That's the thought that kept flashing -- in neon -- in my mind as Wednesday's stiffly choreographed, yet largely chaotic Indy Racing League "announcement" of its car plans for 2012 stumbled and stammered on and on.

Before the discombobulated display began, I'd thought the best possible scenario would be for the IRL to accept all five car designs that had been submitted. That would bring back diversity and innovation.

Worst possible scenario would be acceptance of only one of the designs. That would further mire the league in the kit-car, spec-racing formula that has left Indy car racing dwindling interest and attendance in recent years.

What was announced was worse than one car: no car.

Essentially, after all that buildup to the unveiling of a bold new design or designs, they continued treading water, put off the real decisions indefinitely.

Oh, they rolled out a rolling chassis. But that's a far cry from a full car.

Whose rolling chassis? Wouldn't you know it? After all that hoopla about wide-open technology, IndyCar is back in bed with its old spec-car partner, Dallara Automobili. Deeper than ever this time, with Dallara agreeing to open a plant in Indiana to hire Hoosiers -- in exchange, of course, for various tax breaks and grants from the state and local coffers. All this to create maybe 100 jobs.

Onto this rolling chassis, the IRL will allow the attachment of various "aero kits" to be approved and announced … well … sometime in the future.

At first the open-ended aero kits seemed something of a way to please all the engineering firms that submitted car designs. BAT, DeltaWing, Lola and Swift are all welcome -- but not their original, highly publicized designs.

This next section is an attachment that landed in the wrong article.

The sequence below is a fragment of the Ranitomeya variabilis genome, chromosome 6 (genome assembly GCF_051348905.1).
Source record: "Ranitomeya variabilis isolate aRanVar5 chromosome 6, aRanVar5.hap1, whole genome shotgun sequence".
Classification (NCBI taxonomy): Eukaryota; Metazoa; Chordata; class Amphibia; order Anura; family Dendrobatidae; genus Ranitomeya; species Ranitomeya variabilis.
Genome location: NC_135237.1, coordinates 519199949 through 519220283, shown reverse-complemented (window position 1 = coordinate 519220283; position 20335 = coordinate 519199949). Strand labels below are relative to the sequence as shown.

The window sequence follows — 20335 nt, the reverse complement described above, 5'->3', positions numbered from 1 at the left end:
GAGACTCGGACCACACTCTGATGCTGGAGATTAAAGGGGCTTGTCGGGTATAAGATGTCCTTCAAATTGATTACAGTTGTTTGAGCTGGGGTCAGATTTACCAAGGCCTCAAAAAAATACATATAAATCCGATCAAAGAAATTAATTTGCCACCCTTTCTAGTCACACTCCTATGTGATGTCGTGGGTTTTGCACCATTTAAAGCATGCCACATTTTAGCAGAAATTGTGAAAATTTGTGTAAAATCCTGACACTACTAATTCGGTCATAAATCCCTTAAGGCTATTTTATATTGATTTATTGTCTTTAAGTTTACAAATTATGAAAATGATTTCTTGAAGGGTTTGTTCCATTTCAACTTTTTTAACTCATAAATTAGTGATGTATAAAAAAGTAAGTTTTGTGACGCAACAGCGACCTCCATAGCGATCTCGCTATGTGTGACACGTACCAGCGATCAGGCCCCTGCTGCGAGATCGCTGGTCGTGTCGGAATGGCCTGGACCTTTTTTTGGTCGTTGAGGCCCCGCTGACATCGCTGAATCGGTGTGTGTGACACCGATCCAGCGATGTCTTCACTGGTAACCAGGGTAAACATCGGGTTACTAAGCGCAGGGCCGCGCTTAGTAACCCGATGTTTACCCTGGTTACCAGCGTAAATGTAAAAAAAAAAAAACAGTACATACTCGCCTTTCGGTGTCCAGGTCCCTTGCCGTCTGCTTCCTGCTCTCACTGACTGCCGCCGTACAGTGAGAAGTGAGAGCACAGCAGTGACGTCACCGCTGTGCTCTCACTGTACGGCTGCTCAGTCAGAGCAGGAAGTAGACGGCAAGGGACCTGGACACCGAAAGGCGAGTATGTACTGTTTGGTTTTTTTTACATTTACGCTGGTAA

They're all welcome to -- er, ah -- resubmit designs compatible with the Dallara rolling chassis.

Also invited are any and all automotive, and even aircraft, manufacturers around the world. Come and bring your own aero packages and make Indianapolis Motor Speedway the cutting-edge proving ground it once was.

"So come on, Ford. Come on, GM. Come on, Lotus, Ferrari, Boeing, Lockheed," cheered British engineer Tony Purnell, a member of the IRL's ICONIC committee that came to Wednesday's recommendation.

Pardon me if it sounded like LeBron James' over-the-top counting last week of "not four championships, not five championships, not six championships, not seven championships …"

The idea that a Ferrari or a Boeing would spend big to develop an aerodynamics package for a 21st century racecar, only to sell it to competitors for a maximum of $70,000 per car, seems tenuous at best.

Every time the IRL lifts off toward new heights of innovation, it applies its same old ruinous brakes, severe cost controls.

Finally, after the Internet-streamed presentation circus abated and we got down to a teleconference, I asked IRL competition president Brian Barnhart if the league had undercurrent commitments from manufacturers, or if this simply amounted to one of the great leaps of faith ever in motor racing?

As for the aerospace industry, "It's kind of a natural to challenge that industry to get involved," Barnhart said. "With regard to the automotive manufacturers, we have had some preliminary dialogue, and it has been exceptionally well received."